A thrilling saga of man versus chipmunk

The culprit

Oh boy, people, have I got a yarn for you tonight! Thrills and spills, cloak and dagger, cat and mouse – oh, wait, no, make that last one “man and chipmunk.”

It all starts (as every good story should) with a mystery. It is, in fact, a mystery that I’ve written about before, back a few weeks ago when the mystery first appeared in our lives. The post is here, and the mystery was this:

The new hole in the lawn

By “this” I mean (as you will know if you read that post) a small pile of dirt and a hole in the ground that appeared out of nowhere on the Manse’s front lawn in mid-July. When I asked you good readers (and also some of my Queensborough neighbours) for ideas on what might have caused it, I got two totally sensible suggestions: red squirrels, and moles.

Much as Raymond and I didn’t particularly relish endangering a small creature, we also didn’t really much want animal tunnels and piles of dirt on the lawn. So we filled in the hole, and shortly thereafter proceeded to drive down to Maine for a seaside vacation.

Well! When we returned, the first thing we noticed as we pulled into the Manse’s driveway was that the pile of dirt had grown much, much bigger. What the dickens was going on?

Here is what it looked like:

Big pile of dirt

Raymond filled it in again. Next day, the hole was back. Raymond repeated the exercise. Same outcome. This animal, whatever it was, was evidently very determined to make its home beside our front walkway, and mess up our lawn in the process.

Now, I should add at this juncture that all the while we’d been watching the work of this persistent but invisible small creature, we – or at least I – had also been cooing at the cuteness of a chipmunk that kept dashing up onto the front porch to say hello when I sat out there on nice afternoons, reading a book or writing on my laptop. Such a sweet and friendly little visitor.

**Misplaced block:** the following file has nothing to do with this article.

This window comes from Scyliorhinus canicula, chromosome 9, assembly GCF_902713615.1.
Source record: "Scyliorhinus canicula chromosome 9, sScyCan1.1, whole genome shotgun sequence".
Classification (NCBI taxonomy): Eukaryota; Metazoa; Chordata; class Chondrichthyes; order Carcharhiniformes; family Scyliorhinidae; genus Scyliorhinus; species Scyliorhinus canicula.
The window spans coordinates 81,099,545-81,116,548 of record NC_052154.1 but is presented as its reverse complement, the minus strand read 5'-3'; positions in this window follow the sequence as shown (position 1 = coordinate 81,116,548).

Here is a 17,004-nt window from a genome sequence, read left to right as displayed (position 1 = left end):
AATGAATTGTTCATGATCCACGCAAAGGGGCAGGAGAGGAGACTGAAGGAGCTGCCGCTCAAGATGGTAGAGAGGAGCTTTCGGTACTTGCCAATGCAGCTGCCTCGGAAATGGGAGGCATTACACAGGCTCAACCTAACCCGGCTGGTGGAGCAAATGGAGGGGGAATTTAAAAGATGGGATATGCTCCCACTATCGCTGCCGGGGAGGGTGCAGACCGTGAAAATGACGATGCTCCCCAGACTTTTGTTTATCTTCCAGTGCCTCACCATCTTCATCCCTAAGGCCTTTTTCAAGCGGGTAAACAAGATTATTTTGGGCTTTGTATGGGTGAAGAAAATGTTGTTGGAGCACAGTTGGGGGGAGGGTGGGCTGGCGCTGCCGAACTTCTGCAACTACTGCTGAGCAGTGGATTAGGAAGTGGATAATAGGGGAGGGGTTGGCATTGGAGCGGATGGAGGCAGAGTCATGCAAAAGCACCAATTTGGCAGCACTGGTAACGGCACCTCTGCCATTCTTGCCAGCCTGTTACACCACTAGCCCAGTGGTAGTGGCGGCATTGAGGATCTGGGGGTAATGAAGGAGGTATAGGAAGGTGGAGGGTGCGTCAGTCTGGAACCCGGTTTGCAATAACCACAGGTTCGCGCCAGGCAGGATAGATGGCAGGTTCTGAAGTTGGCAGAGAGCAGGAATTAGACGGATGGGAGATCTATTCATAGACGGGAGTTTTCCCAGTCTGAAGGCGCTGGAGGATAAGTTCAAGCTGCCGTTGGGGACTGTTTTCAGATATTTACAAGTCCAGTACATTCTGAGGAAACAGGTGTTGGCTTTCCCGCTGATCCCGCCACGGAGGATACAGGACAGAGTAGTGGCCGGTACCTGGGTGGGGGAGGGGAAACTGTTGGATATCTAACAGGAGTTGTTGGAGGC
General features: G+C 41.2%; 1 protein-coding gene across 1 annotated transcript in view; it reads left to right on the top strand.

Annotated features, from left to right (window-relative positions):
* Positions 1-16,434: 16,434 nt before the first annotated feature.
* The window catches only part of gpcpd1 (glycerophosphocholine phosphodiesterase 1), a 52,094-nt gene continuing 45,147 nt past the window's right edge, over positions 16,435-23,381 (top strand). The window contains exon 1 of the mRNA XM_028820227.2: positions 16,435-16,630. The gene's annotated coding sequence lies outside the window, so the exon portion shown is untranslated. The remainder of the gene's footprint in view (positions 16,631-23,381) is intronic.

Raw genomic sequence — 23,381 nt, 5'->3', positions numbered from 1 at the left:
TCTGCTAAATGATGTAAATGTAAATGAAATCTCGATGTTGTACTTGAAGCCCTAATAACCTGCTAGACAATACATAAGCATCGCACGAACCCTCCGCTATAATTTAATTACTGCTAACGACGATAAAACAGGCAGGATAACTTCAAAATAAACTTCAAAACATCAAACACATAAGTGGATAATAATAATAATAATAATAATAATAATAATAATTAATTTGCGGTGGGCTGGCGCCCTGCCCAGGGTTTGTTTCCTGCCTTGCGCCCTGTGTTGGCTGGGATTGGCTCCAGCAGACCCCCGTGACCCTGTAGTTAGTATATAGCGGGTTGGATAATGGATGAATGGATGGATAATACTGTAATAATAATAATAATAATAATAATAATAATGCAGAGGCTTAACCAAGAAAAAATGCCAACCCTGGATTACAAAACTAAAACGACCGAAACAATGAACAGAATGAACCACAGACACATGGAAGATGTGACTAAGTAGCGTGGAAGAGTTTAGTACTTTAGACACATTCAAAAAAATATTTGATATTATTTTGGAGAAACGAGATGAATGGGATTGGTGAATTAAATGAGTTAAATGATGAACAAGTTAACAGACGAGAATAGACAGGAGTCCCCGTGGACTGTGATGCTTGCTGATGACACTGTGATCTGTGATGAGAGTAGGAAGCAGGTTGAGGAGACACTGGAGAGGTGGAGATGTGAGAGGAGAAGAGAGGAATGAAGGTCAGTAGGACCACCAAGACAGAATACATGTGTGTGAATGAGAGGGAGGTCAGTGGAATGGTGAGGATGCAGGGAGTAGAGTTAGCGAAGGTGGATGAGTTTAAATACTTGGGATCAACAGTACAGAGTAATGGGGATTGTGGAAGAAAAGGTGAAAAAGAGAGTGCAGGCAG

Well, you can probably see where this is going. A few mornings after our return from vacation, Raymond was watching the mouth of the tunnel, and for the first time he saw its industrious inhabitant emerge. It was, of course, Mr. Chipmunk.

I was quite astonished, not having had the slightest idea that chipmunks dig tunnels in the ground. I had laboured under the delusion – apparently quite common – that they live in trees, like squirrels. But according to no less an authority than National Geographic: “Some dig burrows to live in, complete with tunnels and chambers, while others make their homes in nests, bushes, or logs.” And here is Wikipedia’s listing on the Eastern Chipmunk, its habitat, and so on. But that all said, I was still quite amazed that such a small creature could make such a great big pile of dirt (and such a mess) on our lawn.

At this juncture Raymond went to work in earnest, filling up the hole, moving the excess dirt, and tamping the whole thing down hard. Here he is, labouring away:

Raymond filling in the hole

And then, the pièce de résistance:

Kitty covering the hole

He installed Kitty, the Friendly Lion (whom I previously wrote about here), right on top of where the hole had been. SInce Kitty is pretty darn heavy, we figured she was bound to stop Mr. Chipmunk from emerging again. That is, if he was down in the hole at the time of her installation. As it turned out, he wasn’t – or, if he was, he had an escape route. Because just a few minutes after Raymond had put away his shovel and washed his hands, who showed up on the front porch where I was watching the world go by but – well, you’ve guessed it. And boy, did he look ticked! Just look at the evil eye he was giving me:

Chipmunk comes to complain

Clearly he had come to complain to the management. He might not have realized at first that “the management” at that point also included Sieste the cat, who made a brief show of going after the chipmunk when he jumped off the porch and into the perennial garden: